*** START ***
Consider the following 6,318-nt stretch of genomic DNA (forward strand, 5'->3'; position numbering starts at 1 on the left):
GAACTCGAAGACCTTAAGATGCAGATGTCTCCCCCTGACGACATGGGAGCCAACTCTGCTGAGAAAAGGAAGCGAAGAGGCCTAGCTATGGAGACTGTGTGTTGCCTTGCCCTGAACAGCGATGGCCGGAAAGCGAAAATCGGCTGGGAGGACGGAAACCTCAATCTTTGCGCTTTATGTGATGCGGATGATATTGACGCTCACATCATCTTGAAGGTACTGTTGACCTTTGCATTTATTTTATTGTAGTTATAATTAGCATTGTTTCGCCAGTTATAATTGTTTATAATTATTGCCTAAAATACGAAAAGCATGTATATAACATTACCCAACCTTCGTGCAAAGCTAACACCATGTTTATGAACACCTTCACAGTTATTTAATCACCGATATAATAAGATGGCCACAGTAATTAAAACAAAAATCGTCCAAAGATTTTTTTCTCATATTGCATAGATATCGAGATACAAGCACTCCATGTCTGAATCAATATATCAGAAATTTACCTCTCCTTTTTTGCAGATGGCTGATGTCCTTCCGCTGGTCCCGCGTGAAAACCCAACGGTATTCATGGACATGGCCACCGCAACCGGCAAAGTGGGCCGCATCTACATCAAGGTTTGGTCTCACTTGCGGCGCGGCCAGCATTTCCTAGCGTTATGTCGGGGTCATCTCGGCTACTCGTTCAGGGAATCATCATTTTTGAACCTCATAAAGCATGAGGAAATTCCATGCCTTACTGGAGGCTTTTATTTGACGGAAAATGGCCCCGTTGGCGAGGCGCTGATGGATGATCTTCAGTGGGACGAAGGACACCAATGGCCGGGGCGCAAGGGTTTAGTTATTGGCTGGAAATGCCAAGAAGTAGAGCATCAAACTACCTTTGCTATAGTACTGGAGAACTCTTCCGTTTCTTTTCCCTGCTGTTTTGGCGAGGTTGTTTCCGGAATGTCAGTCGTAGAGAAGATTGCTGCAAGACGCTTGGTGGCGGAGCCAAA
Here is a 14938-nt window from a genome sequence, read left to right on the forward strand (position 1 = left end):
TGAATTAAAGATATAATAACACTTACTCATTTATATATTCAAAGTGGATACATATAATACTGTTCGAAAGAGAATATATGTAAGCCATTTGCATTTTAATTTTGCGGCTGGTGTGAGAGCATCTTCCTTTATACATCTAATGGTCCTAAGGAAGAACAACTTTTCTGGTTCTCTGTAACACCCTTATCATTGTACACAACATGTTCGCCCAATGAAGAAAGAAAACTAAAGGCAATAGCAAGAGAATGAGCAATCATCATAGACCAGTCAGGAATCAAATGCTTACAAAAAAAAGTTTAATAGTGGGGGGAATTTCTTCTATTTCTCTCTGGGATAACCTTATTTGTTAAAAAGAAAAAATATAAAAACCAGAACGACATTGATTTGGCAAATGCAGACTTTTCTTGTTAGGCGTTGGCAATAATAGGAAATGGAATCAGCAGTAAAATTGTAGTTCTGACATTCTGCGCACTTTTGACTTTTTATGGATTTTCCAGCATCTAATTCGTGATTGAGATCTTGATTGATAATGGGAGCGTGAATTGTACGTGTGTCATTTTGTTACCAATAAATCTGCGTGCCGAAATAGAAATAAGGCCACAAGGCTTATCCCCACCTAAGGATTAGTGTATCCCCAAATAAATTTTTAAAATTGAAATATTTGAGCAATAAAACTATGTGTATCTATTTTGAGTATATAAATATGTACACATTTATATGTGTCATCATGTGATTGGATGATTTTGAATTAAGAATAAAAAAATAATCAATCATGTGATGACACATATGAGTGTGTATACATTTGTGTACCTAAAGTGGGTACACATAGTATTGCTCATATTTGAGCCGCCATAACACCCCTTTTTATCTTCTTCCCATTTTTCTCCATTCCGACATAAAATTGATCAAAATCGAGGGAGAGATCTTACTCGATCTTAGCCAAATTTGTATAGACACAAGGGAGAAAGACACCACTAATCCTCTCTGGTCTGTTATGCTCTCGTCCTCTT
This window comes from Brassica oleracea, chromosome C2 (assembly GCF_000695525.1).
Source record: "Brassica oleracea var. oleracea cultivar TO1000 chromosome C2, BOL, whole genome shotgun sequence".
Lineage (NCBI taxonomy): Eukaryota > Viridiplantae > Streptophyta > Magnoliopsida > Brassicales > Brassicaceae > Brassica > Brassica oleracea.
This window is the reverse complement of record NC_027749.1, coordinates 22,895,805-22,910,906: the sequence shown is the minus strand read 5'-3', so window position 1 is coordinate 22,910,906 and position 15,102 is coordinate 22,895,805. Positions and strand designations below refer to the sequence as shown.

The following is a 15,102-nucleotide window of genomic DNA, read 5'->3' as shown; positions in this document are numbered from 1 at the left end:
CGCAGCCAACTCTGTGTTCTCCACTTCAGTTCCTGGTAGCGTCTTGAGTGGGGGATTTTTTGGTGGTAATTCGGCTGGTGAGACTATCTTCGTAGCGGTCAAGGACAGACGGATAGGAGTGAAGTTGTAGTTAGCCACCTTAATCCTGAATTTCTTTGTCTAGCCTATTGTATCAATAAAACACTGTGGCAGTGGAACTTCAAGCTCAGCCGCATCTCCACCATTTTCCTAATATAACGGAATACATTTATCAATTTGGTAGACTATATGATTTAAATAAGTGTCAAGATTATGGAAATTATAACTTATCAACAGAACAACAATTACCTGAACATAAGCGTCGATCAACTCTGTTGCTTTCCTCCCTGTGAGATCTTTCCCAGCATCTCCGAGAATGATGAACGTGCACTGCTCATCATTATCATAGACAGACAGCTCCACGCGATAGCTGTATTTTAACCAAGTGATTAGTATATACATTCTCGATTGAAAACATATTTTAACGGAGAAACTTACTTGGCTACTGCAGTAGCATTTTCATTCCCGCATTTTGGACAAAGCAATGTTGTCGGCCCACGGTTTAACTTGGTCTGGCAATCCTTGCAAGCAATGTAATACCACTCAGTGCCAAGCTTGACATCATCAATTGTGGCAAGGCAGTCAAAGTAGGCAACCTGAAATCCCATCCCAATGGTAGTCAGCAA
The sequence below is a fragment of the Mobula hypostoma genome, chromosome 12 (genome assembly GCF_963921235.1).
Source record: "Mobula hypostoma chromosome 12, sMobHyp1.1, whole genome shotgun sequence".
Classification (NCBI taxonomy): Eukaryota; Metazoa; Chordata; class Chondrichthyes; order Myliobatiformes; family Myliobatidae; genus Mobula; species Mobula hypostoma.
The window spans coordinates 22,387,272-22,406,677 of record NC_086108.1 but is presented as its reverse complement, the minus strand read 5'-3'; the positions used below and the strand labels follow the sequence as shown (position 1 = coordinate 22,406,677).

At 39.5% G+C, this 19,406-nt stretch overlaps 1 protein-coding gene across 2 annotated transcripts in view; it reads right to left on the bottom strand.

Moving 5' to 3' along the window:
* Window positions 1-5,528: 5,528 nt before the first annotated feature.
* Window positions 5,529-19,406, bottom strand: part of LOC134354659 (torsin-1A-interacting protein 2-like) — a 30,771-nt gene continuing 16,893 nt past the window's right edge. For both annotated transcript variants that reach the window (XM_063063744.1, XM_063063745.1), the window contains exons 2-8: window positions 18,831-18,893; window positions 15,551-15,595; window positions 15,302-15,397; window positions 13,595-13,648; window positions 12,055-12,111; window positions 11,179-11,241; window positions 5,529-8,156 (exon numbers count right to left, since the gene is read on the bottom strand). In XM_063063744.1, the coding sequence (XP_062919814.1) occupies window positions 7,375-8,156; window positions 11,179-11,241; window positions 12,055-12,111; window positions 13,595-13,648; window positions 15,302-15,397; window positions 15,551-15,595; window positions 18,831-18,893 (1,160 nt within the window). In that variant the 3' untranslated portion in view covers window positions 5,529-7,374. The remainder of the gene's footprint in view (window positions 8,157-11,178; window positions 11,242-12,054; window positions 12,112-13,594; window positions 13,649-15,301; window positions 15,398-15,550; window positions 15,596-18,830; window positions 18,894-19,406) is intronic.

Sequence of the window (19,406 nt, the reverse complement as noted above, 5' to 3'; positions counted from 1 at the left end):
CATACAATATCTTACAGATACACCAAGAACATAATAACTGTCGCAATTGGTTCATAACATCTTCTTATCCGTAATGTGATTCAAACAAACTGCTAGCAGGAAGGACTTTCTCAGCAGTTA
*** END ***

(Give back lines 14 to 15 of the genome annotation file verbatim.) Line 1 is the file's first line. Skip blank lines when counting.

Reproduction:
The window spans coordinates 22,387,272-22,406,677 of record NC_086108.1 but is presented as its reverse complement, the minus strand read 5'-3'; the positions used below and the strand labels follow the sequence as shown (position 1 = coordinate 22,406,677).

At 39.5% G+C, this 19,406-nt stretch overlaps 1 protein-coding gene across 2 annotated transcripts in view; it reads right to left on the bottom strand.